Closed-End Funds Sell for Bargain Prices

NEW YORK ( TheStreet) - Mutual fund investors often make the mistake of ignoring closed-end funds because they're small. However, some closed-end funds now sell at intriguing discounts to the value of their assets.

"It makes sense to buy a closed-end fund at a discount instead of taking a comparable open-end mutual fund," says Mariana Bush, a closed-end analyst for Wells Fargo ( WFC).

Some managers of conventional mutual funds also run closed-end funds. Among the top performers who oversee both kinds of funds are Ron Baron, Mario Gabelli and Bill Gross.

To appreciate the appeal of closed-ends, consider the record of Jeffrey Gundlach, who manages one of the top-performing bond mutual funds, the TCW Total Return Bond Fund ( TGLMX). During the past five years, the fund has returned 7.1% annually, outdoing 99% of its intermediate-term competitors, according to Morningstar ( MORN).

Gundlach also runs the TCW Strategic Income Fund ( TSI), a closed-end that has returned 8% annually during the past five years and sells for a discount of 2.5% to its net assets.

"The closed-end fund gives you a unique opportunity to invest in a top manager who has been able to steer away from problems in the mortgage markets," says Patrick Galley, portfolio manager of RiverNorth Core Opportunity Fund ( RNCOX), an open-end fund that invests in closed-end funds.

Like conventional mutual funds, closed-end funds invest in portfolios of stocks and bonds. Trading on stock exchanges, shares of closed-end funds can sometimes swing wildly, moving from discounts to premiums. This is very different from conventional mutual funds, which tend to be more stable because they always trade at the value of their net assets.

The difference between open-end and closed-end funds became very apparent during the market turbulence of the past year. In 2008, open-end long-term municipal funds lost 9%. This year, the funds sprang back, returning 19%. For closed-end funds, the road has been much rougher. Many funds lost 25% in 2008 before springing back more than 40%.

The Federated Premier Municipal Income Fund ( FNM), a closed-end, lost 27% in 2008 and returned 69% this year. The fund achieved such a huge gain partly because the shares are trading at a 6% premium compared with a 17% discount in 2008.

The Federated Investors fund also magnified the gains by using leverage. While conventional mutual funds typically use little or no leverage, many closed-end funds borrow 30% or more of the value of their portfolios.

In the course of a year, closed-end funds often swing from discounts to premiums. Advisers caution that investors should focus on buying at discounts. Investors who pay premiums are likely to underperform conventional mutual funds.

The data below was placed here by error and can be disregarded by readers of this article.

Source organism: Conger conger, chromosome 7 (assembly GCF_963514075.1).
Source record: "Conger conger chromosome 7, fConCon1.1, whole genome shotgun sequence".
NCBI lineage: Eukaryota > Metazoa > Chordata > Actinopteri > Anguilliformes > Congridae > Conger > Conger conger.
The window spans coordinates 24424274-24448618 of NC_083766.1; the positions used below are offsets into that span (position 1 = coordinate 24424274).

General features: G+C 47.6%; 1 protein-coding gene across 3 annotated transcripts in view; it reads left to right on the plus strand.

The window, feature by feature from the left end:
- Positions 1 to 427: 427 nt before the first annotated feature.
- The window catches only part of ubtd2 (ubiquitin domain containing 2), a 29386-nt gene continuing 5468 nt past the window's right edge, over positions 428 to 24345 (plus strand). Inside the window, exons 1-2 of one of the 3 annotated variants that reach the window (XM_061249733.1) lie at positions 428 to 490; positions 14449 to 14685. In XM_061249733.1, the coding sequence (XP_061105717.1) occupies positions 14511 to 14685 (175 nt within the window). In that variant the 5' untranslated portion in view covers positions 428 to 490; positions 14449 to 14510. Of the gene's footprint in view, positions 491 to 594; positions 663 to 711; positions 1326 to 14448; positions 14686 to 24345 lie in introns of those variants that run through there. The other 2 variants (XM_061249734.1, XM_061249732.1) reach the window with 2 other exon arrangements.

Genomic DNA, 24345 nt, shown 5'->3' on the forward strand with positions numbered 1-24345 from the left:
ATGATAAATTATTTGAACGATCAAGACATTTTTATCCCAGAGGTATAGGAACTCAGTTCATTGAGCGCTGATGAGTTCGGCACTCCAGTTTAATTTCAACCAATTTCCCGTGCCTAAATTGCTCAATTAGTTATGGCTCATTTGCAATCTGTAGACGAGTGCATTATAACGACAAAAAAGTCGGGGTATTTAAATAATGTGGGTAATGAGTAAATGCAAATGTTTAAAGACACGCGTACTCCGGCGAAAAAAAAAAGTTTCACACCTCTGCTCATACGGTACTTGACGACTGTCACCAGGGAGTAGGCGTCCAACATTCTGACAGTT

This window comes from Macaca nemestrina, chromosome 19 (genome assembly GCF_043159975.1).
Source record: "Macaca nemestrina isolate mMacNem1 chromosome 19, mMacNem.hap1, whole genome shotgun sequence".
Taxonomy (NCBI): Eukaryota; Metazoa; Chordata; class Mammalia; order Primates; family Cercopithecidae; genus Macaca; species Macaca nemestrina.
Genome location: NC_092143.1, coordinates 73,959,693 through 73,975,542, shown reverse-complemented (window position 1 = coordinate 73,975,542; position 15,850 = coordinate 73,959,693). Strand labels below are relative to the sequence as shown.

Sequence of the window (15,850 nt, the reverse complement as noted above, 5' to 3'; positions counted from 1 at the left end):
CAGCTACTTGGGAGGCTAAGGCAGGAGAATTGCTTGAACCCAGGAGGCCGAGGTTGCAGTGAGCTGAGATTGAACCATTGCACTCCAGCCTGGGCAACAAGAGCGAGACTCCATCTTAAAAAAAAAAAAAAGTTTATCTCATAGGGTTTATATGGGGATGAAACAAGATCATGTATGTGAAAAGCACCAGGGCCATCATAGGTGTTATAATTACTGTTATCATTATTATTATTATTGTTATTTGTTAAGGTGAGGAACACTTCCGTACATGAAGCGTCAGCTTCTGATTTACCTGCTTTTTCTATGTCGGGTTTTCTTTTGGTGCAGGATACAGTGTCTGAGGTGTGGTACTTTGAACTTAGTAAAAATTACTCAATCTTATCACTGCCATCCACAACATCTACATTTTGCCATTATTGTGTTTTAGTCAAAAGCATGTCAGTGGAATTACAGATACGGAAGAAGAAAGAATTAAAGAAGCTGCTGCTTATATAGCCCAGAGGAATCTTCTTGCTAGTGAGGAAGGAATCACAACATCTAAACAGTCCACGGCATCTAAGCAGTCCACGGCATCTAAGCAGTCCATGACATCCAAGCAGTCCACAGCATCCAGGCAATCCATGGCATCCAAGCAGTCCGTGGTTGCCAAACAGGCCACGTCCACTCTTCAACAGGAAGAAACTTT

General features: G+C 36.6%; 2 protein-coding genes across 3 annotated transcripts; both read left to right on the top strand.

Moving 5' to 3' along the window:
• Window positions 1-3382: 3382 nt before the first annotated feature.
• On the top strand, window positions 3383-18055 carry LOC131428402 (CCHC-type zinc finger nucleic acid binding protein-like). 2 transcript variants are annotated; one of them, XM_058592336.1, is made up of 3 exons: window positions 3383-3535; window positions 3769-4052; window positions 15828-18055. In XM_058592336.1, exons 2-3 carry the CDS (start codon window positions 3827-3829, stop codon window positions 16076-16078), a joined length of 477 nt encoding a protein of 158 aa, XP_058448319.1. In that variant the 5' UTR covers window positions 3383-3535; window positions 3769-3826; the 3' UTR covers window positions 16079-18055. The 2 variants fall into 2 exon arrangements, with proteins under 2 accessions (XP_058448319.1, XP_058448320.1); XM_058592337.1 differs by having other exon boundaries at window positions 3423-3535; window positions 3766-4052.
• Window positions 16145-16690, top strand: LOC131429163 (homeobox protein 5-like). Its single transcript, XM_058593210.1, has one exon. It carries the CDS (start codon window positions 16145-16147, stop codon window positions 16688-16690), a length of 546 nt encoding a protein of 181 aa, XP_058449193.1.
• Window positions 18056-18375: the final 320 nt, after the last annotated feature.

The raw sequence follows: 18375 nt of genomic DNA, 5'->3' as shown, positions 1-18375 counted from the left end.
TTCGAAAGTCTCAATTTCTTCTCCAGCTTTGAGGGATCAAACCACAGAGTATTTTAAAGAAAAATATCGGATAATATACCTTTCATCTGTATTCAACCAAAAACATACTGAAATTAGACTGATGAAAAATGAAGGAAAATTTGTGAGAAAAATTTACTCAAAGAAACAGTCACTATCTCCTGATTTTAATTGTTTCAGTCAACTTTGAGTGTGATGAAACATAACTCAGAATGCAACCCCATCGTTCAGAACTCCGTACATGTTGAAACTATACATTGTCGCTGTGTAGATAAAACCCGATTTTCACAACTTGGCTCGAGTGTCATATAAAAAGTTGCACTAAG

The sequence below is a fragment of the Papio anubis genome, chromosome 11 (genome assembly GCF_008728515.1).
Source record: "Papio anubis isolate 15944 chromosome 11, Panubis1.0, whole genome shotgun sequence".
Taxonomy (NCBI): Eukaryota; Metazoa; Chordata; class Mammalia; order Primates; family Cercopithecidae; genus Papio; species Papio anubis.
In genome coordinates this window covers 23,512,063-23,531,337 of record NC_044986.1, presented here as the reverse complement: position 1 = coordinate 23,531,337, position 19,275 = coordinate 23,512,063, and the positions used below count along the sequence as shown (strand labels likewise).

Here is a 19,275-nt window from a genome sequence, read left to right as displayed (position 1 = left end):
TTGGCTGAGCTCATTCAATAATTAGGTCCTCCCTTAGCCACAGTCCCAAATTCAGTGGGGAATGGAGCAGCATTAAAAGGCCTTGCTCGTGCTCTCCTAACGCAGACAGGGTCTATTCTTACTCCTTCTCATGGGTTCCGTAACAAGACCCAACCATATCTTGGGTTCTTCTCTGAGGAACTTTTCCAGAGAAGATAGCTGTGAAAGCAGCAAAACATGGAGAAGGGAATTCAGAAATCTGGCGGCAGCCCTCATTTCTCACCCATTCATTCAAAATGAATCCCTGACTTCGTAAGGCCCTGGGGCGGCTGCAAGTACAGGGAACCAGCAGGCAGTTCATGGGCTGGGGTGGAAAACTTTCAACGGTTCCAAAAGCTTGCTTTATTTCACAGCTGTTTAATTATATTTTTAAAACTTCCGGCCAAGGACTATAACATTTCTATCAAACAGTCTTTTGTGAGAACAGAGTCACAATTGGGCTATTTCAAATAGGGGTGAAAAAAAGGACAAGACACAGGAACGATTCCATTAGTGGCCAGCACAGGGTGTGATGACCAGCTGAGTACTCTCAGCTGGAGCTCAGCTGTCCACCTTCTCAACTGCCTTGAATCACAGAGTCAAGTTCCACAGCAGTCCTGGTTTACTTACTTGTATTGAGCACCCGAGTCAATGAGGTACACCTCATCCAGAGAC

In recent months, investors have been pouring into closed-end bond funds and pushing premiums up to levels that many analysts considerable unsustainable. One of the most noteworthy performers has been the PIMCO High Income Fund ( PHK). The appeal of the fund is clear. Managed by Bill Gross, the fund yields 17%. But analysts cautious that the PIMCO fund seems poised to disappoint. With investors chasing high-yield bonds in recent months, the fund has more than doubled and now sells for an astronomical premium of 40%.

When the inevitable fall occurs, the decline could be steep. In the past, the shares have sold for discounts periodically. Last year, the discount reached more than 20%.

Instead of chasing hot bond funds that command premiums, closed-end investors may get better results by buying stock funds that sell at discounts. A solid choice is the SunAmerica Focused Alpha Growth Fund ( FGF), which is run by Ron Baron, who manages open-end Baron Growth Fund ( BGRFX), and Tom Marsico, the veteran manager of the Marsico Focus Fund ( MFOCX). The SunAmerica fund currently sells for a discount of 13%.

Part of the reason for the wide discount is that the fund cut its dividend during the market tumult of last spring. Angry investors dumped the shares. But the fund remains a sound choice, holding growth stocks, such as Apple ( AAPL) and for-profit educator DeVry ( DV).

Another intriguing fund is the Gamco Investors' ( GBL) Gabelli Dividend and Income Fund ( GDV), which sells for a 15% discount. The closed-end fund is run by Mario Gabelli who is better known for his Gabelli Equity Income Fund ( GCAEX), an open-end fund that has returned 4.4% annually during the past five years, outdoing 93% of its large value competitors. The two Gabelli funds have many holdings in common, including Chevron ( CVX), Intel ( INTC), and AT&T ( T). By investing in the closed-end, you can own blue chips at a bargain price.

-- Reported by Stan Luxenberg in New York.

Stan Luxenberg is a freelance writer who specializes in mutual funds and investing. He was formerly executive editor of Individual Investor magazine.

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